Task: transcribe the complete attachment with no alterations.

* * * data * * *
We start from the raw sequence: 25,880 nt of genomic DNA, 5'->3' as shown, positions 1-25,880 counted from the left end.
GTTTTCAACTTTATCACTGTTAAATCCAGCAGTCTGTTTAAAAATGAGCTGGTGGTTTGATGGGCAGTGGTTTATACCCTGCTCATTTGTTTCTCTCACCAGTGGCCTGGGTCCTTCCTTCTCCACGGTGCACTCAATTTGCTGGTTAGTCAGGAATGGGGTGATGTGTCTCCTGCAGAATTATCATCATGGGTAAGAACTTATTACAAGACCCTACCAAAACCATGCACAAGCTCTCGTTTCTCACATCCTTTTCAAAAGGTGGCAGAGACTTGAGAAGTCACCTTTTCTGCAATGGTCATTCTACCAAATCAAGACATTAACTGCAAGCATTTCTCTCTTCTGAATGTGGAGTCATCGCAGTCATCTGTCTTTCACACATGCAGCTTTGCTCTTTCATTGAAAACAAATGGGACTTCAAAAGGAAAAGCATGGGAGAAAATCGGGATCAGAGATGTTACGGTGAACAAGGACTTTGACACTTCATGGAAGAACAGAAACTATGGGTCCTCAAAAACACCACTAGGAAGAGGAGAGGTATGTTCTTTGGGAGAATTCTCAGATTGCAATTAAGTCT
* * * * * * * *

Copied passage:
We start from the raw sequence: 25,880 nt of genomic DNA, 5'->3' as shown, positions 1-25,880 counted from the left end.
GTTTTCAACTTTATCACTGTTAAATCCAGCAGTCTGTTTAAAAATGAGCTGGTGGTTTGATGGGCAGTGGTTTATACCCTGCTCATTTGTTTCTCTCACCAGTGGCCTGGGTCCTTCCTTCTCCACGGTGCACTCAATTTGCTGGTTAGTCAGGAATGGGGTGATGTGTCTCCTGCAGAATTATCATCATGGGTAAGAACTTATTACAAGACCCTACCAAAACCATGCACAAGCTCTCGTTTCTCACATCCTTTTCAAAAGGTGGCAGAGACTTGAGAAGTCACCTTTTCTGCAATGGTCATTCTACCAAATCAAGACATTAACTGCAAGCATTTCTCTCTTCTGAATGTGGAGTCATCGCAGTCATCTGTCTTTCACACATGCAGCTTTGCTCTTTCATTGAAAACAAATGGGACTTCAAAAGGAAAAGCATGGGAGAAAATCGGGATCAGAGATGTTACGGTGAACAAGGACTTTGACACTTCATGGAAGAACAGAAACTATGGGTCCTCAAAAACACCACTAGGAAGAGGAGAGGTATGTTCTTTGGGAGAATTCTCAGATTGCAATTAAGTCT